Arlington, Texas – People from across the country and around the world came together at the world’s largest domed stadium Saturday night to help make Rochester Institute of Technology’s 28th Big Shot photograph a success.
More than 2,400 volunteers, including about 40 RIT students who traveled to Texas from upstate New York and 175 alumni who live in the area, provided the primary light source for the Big Shot image while RIT photographers shot an extended exposure with Cowboys Stadium completely dark for the first time in its history.
This year’s final image is a 30-second exposure at f16 at ISO 400.
“The Big Shot represents one of RIT’s signature projects, and we are absolutely thrilled with the outcome of this year’s nighttime photograph of Cowboys Stadium,” says Bill DuBois, professor emeritus in the School of Photographic Arts and Sciences. He led the event with his colleagues Michael Peres, Dawn Tower DuBois and Willie Osterman. DuBois added that capturing the image culminated 20 months of work. “We’d like to thank everyone who came out.”
The Big Shot is often described as “painting with light” because participants are asked to “paint” or shine their light source onto a particular exterior area of a landmark while the photograph is taken. Participants were tasked with continuously painting their assigned area of Cowboys Stadium while RIT photographers -- perched atop a scissor lift nearly 40 feet in the air -- shot an extended exposure. The photo was taken shortly after sunset Saturday, around 9 p.m. central time.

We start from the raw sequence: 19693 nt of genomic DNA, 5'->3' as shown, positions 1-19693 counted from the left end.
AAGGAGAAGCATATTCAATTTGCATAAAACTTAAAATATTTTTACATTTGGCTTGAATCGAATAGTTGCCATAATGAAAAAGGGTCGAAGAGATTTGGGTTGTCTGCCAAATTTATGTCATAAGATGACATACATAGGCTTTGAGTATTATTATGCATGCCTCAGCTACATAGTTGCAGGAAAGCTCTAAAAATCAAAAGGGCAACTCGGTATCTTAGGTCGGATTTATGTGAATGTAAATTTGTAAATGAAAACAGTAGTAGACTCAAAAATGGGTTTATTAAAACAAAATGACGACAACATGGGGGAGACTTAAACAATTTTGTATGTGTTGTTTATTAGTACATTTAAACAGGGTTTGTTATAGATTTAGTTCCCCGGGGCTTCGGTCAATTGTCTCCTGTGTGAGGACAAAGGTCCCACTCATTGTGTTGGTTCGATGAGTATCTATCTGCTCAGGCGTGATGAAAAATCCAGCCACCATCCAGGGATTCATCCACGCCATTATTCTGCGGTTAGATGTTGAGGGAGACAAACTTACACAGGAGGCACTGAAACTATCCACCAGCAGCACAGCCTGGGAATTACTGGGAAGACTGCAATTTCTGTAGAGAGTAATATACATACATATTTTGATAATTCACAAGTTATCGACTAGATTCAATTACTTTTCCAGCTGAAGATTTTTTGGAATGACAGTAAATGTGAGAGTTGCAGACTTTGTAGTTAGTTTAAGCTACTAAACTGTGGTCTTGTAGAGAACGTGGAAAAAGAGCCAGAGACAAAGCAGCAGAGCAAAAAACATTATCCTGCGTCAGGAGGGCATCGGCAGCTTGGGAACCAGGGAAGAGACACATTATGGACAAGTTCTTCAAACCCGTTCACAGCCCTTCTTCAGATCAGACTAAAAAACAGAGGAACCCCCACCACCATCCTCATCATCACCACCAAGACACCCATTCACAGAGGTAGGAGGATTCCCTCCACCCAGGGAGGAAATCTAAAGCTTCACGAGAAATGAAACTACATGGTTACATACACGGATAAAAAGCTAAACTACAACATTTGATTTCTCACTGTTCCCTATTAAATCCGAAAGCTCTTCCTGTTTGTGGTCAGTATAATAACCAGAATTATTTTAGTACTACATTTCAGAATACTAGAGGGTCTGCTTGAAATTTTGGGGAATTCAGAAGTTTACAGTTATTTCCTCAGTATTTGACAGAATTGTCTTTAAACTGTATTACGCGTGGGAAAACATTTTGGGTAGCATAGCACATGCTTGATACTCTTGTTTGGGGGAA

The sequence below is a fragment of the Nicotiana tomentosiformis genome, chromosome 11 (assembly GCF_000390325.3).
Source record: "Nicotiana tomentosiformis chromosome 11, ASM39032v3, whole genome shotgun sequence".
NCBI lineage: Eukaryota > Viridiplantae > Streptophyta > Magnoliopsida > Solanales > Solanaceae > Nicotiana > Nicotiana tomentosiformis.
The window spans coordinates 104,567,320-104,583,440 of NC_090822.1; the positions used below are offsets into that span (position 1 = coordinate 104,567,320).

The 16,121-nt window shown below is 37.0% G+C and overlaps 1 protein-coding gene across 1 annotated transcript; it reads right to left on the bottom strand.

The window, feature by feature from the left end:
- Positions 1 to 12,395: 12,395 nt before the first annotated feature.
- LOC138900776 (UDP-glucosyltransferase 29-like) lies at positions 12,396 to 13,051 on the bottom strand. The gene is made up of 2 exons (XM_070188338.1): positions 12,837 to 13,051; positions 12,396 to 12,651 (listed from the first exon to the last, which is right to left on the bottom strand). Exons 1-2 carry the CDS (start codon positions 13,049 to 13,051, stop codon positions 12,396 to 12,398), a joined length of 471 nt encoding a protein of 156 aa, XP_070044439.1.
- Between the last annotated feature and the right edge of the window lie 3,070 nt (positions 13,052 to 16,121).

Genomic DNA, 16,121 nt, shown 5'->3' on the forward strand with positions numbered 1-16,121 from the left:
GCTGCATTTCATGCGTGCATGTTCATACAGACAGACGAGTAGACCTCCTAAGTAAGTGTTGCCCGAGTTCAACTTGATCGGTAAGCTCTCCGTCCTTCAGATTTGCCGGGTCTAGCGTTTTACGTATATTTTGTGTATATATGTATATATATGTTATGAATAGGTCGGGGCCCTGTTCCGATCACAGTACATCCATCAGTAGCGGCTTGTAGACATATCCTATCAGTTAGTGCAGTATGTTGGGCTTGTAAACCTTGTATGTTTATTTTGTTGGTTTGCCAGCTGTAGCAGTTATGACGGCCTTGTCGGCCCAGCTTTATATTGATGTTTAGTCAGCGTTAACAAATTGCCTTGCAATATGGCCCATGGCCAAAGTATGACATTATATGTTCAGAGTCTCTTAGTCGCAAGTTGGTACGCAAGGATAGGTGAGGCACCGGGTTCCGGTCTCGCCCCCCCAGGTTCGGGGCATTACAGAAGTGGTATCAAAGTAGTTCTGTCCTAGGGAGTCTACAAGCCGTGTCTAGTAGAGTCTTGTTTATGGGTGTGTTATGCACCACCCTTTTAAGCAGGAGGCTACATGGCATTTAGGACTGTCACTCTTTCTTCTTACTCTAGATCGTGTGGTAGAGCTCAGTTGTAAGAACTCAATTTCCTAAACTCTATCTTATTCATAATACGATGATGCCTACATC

Since RIT started its Big Shot project in 1987, university photographers have captured such landmarks as The Alamo, San Antonio, Texas; the U.S.S. Intrepid, New York City; and the Royal Palace, Stockholm, Sweden.
Nikon Inc. has been a longtime sponsor of the event and was among the sponsors again this year.
In a new twist for 2013, RIT students and faculty from the Chester F. Carlson Center for Imaging Science created an image of their own in connection with the project by producing a 3-D reconstruction of the stadium. The reconstruction will allow viewers to do a virtual walk around the area in which the Big Shot is produced.
“We would also like to congratulate our colleagues from Imaging Science for their three-dimensional reconstruction of the stadium,” says DuBois. “What a night for RIT!”
RIT’s Big Shot event began as a way to teach students about flash photography. RIT’s School of Photographic Arts and Sciences is nationally recognized for its degree programs.
To view the nighttime images of all Big Shot subjects, go to www.rit.edu/bigshot.